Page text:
Cyprus apologizes to Greece for 1974 friendly fire deaths

A man leaves Greek and Cypriot flags on caskets of Greek soldiers, whose remains were recently discovered in the wreckage of a Greek military aircraft shot down by friendly fire in 1974, at the Tymvos Macedonitissas military cemetery in Nicosia, on Tuesday.

Cyprus formally apologized to Greece on Tuesday as it handed over the remains of 16 Greek commandos who were killed by “friendly fire” during Turkey’s 1974 invasion of the island.

The soldiers were on board a French-built Noratlas transport aircraft that was headed to Nicosia airport to reinforce the Greek Cypriot National Guard when it was mistaken for a Turkish bomber and shot down.

Of the 32 people on board, just one survived.

Amid the chaos of the invasion, during which Turkish troops occupied a third of the island, the bodies of 15 of the dead were hastily buried in a mass grave still inside the wreckage of the downed aircraft.

The Cyprus government launched a search for the gravesite in February 2014 after the families of two of the dead appealed to the European Court of Human Rights (ECHR).

It was located in August last year and a painstaking 14-month exhumation operation ensued to recover the remains.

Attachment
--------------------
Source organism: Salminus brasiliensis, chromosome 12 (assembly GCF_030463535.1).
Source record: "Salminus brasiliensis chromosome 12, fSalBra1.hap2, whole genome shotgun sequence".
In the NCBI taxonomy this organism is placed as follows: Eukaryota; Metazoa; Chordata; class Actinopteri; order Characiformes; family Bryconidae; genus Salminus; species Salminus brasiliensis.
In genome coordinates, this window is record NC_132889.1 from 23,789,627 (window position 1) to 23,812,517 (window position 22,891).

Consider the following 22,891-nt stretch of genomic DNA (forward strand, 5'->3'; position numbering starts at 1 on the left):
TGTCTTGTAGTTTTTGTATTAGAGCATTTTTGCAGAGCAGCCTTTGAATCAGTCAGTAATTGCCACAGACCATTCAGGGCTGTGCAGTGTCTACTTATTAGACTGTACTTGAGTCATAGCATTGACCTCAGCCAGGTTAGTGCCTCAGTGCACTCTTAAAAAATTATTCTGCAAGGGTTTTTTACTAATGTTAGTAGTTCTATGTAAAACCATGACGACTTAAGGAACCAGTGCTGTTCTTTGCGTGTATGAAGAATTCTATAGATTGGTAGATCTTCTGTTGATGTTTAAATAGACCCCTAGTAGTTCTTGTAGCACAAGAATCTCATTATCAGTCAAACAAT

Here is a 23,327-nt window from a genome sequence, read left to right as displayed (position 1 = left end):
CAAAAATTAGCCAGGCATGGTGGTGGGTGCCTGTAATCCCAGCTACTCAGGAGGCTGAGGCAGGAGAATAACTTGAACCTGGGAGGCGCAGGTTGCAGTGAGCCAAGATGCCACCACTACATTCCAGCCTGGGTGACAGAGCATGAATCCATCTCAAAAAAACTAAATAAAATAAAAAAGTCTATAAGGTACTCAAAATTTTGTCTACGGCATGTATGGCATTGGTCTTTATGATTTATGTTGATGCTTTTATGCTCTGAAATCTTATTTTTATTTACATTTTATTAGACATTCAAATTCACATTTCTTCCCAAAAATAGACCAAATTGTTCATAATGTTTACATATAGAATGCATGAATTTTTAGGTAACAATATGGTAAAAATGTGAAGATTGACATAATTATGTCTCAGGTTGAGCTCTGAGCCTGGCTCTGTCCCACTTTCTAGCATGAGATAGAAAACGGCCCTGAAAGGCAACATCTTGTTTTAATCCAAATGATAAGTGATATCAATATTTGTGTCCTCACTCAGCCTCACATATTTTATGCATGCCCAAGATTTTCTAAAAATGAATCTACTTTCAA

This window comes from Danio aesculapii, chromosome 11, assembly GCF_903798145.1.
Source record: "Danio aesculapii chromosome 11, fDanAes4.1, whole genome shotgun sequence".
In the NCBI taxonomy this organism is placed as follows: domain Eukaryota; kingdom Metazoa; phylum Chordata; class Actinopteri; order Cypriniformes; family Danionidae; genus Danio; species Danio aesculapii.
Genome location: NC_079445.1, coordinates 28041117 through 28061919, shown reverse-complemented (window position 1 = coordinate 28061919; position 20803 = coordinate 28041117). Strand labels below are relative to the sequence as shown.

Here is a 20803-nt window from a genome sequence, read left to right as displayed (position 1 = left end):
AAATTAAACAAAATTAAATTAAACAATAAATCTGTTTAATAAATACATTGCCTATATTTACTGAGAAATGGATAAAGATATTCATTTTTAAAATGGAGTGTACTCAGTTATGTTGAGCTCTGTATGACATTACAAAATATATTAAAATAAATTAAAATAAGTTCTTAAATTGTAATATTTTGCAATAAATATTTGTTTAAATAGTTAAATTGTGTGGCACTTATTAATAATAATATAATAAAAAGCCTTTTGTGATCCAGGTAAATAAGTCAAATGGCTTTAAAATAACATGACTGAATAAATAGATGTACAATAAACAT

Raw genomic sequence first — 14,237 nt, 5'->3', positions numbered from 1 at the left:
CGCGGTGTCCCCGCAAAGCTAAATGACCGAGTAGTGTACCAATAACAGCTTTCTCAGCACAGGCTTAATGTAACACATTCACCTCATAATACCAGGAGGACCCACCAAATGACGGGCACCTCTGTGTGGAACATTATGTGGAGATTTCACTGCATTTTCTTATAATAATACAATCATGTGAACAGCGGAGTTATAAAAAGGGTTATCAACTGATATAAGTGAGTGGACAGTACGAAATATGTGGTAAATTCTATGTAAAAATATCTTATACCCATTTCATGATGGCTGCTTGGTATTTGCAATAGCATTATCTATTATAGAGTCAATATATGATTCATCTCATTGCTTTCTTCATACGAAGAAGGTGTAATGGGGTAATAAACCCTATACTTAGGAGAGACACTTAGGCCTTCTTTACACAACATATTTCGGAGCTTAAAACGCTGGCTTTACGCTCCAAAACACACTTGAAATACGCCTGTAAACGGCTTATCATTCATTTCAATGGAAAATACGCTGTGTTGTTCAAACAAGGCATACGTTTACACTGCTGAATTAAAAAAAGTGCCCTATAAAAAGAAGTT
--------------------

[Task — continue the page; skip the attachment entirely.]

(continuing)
Cypriot President Nicos Anastasiades apologized both for the anti-aircraft fire that killed the soldiers and for the decades of delay in returning their bodies.

“For mistakes made by the Cypriot state I must express my deepest apology to all those hurt,” Anastasiades said at a memorial ceremony in Nicosia.

He said it was an “unforgivable mistake made in the confusion of battle.”

The bodies of 16 of the dead were recovered at the time and buried in a military cemetery outside Nicosia.

Their remains were repatriated to Greece in 1979, but in a tragic mix-up some were misidentified.

The remains of one of those wrongly identified were handed over on Tuesday together with those of the 15 exhumed this year.

The Turkish invasion followed an Athens-inspired Greek Cypriot coup in Nicosia seeking union with Greece. It left the Greek-officered Greek Cypriot National Guard in disarray, outnumbered and outgunned.